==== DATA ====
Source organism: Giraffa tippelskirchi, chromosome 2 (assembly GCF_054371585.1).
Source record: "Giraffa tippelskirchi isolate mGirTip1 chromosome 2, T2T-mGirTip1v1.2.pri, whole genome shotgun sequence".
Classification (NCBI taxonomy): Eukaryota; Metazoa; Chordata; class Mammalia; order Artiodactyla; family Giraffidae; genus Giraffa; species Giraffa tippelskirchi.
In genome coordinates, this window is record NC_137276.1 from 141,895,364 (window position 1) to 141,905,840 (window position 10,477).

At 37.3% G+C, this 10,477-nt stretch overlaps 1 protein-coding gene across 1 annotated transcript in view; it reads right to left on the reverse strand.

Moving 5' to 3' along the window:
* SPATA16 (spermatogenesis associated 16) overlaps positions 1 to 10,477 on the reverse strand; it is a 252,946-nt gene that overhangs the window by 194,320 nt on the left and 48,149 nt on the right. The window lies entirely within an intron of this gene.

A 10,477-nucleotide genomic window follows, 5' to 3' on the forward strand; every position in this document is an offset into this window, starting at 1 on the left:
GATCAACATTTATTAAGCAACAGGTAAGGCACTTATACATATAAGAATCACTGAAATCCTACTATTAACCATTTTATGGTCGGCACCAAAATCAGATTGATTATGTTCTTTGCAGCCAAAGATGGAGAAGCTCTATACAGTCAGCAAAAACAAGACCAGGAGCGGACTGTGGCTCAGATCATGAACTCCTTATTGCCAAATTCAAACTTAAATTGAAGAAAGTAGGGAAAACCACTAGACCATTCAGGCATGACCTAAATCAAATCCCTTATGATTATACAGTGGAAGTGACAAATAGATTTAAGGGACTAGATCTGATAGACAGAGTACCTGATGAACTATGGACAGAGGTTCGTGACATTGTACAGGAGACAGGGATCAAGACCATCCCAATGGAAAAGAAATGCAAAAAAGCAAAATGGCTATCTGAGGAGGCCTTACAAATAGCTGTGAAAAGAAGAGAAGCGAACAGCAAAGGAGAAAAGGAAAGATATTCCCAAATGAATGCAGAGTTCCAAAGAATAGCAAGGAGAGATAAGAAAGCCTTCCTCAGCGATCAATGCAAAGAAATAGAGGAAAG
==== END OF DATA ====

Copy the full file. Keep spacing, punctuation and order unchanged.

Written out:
Source organism: Giraffa tippelskirchi, chromosome 2 (assembly GCF_054371585.1).
Source record: "Giraffa tippelskirchi isolate mGirTip1 chromosome 2, T2T-mGirTip1v1.2.pri, whole genome shotgun sequence".
Classification (NCBI taxonomy): Eukaryota; Metazoa; Chordata; class Mammalia; order Artiodactyla; family Giraffidae; genus Giraffa; species Giraffa tippelskirchi.
In genome coordinates, this window is record NC_137276.1 from 141,895,364 (window position 1) to 141,905,840 (window position 10,477).

At 37.3% G+C, this 10,477-nt stretch overlaps 1 protein-coding gene across 1 annotated transcript in view; it reads right to left on the reverse strand.

Moving 5' to 3' along the window:
* SPATA16 (spermatogenesis associated 16) overlaps positions 1 to 10,477 on the reverse strand; it is a 252,946-nt gene that overhangs the window by 194,320 nt on the left and 48,149 nt on the right. The window lies entirely within an intron of this gene.

A 10,477-nucleotide genomic window follows, 5' to 3' on the forward strand; every position in this document is an offset into this window, starting at 1 on the left:
GATCAACATTTATTAAGCAACAGGTAAGGCACTTATACATATAAGAATCACTGAAATCCTACTATTAACCATTTTATGGTCGGCACCAAAATCAGATTGATTATGTTCTTTGCAGCCAAAGATGGAGAAGCTCTATACAGTCAGCAAAAACAAGACCAGGAGCGGACTGTGGCTCAGATCATGAACTCCTTATTGCCAAATTCAAACTTAAATTGAAGAAAGTAGGGAAAACCACTAGACCATTCAGGCATGACCTAAATCAAATCCCTTATGATTATACAGTGGAAGTGACAAATAGATTTAAGGGACTAGATCTGATAGACAGAGTACCTGATGAACTATGGACAGAGGTTCGTGACATTGTACAGGAGACAGGGATCAAGACCATCCCAATGGAAAAGAAATGCAAAAAAGCAAAATGGCTATCTGAGGAGGCCTTACAAATAGCTGTGAAAAGAAGAGAAGCGAACAGCAAAGGAGAAAAGGAAAGATATTCCCAAATGAATGCAGAGTTCCAAAGAATAGCAAGGAGAGATAAGAAAGCCTTCCTCAGCGATCAATGCAAAGAAATAGAGGAAAG